Thu, Mar 5, 2015, 2:01 AM EST - U.S. Markets open in 7 hrs 29 mins

Recent

% | $
Quotes you view appear here for quick access.

BioCryst Pharmaceuticals, Inc. Message Board

  • maphere maphere Dec 21, 2012 2:25 PM Flag

    Tamiflu approved for infants...

    The FDA said its expanded use is based on extrapolating data from previous study results in adults and older children, and supporting studies by the U.S. National Institutes of Health and Roche.
    ____________________

    OK FDA, now extrapolate the IV P data already!

    Good sign I would say for Peramivir.

    SortNewest  |  Oldest  |  Most Replied Expand all replies
    • would some one post a succesful Peramivir trial conducted by the EFDEAa?

    • Although there is a fixed dosing regimen for patients 1 year and older according to weight categories, the dosing for children younger than 1 year must be calculated for each patient based on their exact weight. These children should receive 3 milligrams per kilogram twice daily for five days.

      These smaller doses will require a different dispenser than what is currently co-packaged with Tamiflu.

      “Pharmacists must provide the proper dispenser when filling a prescription so parents can measure and administer the correct dose to their children,” said Edward Cox, M.D., M.P.H, director of the Office of Antimicrobial Products in the FDA’s Center for Drug Evaluation and Research. “Parents and pediatricians must make sure children receive only the amount of Tamiflu appropriate for their weight.”

      Tamiflu is the only product approved to treat flu infection in children younger than 1 year old, providing an important treatment option for a vulnerable population. According to the Centers for Disease Control and Prevention (CDC), children younger than 2 years are at higher risk for developing complications from the flu, with the highest rates of hospitalization in those less than 6 months of age.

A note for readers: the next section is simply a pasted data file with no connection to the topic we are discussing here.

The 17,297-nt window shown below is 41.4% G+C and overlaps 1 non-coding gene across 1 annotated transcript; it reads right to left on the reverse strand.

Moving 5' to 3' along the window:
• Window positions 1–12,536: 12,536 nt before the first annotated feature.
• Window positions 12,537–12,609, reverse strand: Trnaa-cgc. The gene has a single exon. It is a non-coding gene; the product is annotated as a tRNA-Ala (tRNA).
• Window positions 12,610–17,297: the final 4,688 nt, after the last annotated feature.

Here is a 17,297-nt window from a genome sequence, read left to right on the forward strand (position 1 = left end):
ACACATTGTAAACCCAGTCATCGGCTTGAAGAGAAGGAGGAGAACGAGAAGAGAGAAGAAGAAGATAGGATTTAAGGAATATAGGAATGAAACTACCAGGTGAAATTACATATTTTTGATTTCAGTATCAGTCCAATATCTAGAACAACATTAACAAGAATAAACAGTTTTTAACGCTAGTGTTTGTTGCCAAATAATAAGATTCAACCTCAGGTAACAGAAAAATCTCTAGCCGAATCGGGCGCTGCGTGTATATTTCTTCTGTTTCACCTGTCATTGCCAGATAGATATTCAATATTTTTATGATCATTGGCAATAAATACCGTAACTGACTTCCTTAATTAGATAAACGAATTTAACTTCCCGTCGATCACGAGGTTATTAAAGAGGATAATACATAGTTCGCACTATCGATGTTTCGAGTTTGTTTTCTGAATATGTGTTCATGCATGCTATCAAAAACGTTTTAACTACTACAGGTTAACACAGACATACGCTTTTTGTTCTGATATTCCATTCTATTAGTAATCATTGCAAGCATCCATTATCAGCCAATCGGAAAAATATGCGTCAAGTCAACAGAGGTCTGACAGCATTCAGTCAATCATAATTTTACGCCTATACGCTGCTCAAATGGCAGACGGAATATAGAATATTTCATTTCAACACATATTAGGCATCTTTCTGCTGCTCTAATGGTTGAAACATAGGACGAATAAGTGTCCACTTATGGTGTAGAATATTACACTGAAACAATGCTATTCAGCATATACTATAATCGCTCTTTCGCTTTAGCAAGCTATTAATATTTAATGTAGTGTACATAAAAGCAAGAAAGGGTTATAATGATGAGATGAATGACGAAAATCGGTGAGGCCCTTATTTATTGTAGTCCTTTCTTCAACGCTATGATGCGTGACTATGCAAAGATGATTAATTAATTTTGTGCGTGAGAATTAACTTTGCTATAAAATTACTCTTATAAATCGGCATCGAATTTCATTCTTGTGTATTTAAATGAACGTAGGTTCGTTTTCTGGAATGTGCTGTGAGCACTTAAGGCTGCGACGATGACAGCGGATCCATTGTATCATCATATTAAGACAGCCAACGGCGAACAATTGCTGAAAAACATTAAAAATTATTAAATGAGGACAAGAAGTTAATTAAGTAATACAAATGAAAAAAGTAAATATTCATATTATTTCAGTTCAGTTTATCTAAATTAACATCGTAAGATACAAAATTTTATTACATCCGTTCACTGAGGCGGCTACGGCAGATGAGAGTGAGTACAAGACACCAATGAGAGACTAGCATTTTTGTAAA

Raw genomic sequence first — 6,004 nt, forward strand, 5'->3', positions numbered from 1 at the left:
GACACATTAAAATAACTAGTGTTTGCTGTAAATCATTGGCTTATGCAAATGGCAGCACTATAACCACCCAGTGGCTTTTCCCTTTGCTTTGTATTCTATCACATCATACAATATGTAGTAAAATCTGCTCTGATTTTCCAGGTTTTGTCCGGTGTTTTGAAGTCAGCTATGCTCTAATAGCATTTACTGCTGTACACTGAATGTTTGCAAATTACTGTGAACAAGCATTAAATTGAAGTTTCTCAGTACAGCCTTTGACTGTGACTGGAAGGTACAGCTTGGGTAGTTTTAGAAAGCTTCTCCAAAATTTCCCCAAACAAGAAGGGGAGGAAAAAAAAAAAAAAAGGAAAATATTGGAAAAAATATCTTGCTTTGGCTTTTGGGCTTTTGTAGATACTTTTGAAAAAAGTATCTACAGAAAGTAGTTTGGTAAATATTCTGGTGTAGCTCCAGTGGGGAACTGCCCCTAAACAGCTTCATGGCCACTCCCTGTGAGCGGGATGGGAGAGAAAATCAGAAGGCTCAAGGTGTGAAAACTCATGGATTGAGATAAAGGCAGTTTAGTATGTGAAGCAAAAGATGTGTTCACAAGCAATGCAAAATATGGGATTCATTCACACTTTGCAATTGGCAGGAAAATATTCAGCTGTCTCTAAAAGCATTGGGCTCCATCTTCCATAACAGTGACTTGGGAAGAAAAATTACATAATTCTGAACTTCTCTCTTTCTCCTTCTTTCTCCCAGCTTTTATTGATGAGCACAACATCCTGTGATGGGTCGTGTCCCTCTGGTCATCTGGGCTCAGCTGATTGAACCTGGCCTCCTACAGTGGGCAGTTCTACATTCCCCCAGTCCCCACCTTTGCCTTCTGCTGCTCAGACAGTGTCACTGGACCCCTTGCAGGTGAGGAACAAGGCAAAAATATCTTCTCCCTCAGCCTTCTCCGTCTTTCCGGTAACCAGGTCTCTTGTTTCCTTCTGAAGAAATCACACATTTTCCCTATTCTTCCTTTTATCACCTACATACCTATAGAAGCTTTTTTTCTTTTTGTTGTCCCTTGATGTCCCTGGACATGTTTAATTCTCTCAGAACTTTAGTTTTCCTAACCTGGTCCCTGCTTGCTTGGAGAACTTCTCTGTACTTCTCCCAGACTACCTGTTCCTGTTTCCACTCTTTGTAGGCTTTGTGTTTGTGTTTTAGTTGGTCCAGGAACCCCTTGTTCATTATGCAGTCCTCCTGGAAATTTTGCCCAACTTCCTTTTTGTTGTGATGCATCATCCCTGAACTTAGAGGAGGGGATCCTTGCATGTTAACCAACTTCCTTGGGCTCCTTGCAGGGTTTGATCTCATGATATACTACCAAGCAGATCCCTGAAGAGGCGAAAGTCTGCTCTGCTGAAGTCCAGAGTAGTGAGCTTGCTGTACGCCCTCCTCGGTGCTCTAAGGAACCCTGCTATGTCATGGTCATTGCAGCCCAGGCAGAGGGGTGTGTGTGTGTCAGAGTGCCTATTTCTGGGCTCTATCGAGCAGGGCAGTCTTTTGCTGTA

The FDA expanded the approved use of Tamiflu in children younger than 1 year based on extrapolation of data from previous study results in adults and older children, and additional supporting safety and pharmacokinetic studies sponsored by both the National Institutes of Health and Roche Group, Tamiflu’s manufacturer.

      Pediatric legislation1 permits efficacy to be extrapolated from previous study results in adults and older children if the illness being studied and the effects of the drug are sufficiently similar in adult and pediatric patients. Data on how the drug is metabolized in the body (pharmacokinetic data) indicated a dose of 3 mg/kg twice daily provided concentrations of Tamiflu similar to those observed in older children and adults, and is expected to provide similar efficacy in this very young age group.

      Almost all of the 135 pediatric patients enrolled in the two safety studies had confirmed flu. Results from these studies showed the safety profile in children younger than 1 year was consistent with the established safety profile of adults and older children. The most common side effects reported with Tamiflu use in this age group include vomiting and diarrhea.

    • Hey, guys. No money no talk. If you don't bring me to lunches (I mean big dinners) and you don't give me GIFTS. THEN DON'T ASK ME TO DO ANYTHINGS!!!

    • Yeah, and you still have the problem - how do you give this capsule to an infant - break open, measure, insert in some other liquid medium, hope for absorption. FDA knows they have an infant flu problem, but are they prepared to act decisively to solve it or not? Just posted the early rise in pediatric flu cases from Friday CDC Fluview update.

 
BCRX
10.49+0.43(+4.27%)Mar 4 4:00 PMEST

Trending Tickers

i
Trending Tickers features significant U.S. stocks showing the most dramatic increase in user interest in Yahoo Finance in the previous hour over historic norms. The list is limited to those equities which trade at least 100,000 shares on an average day and have a market cap of more than $300 million.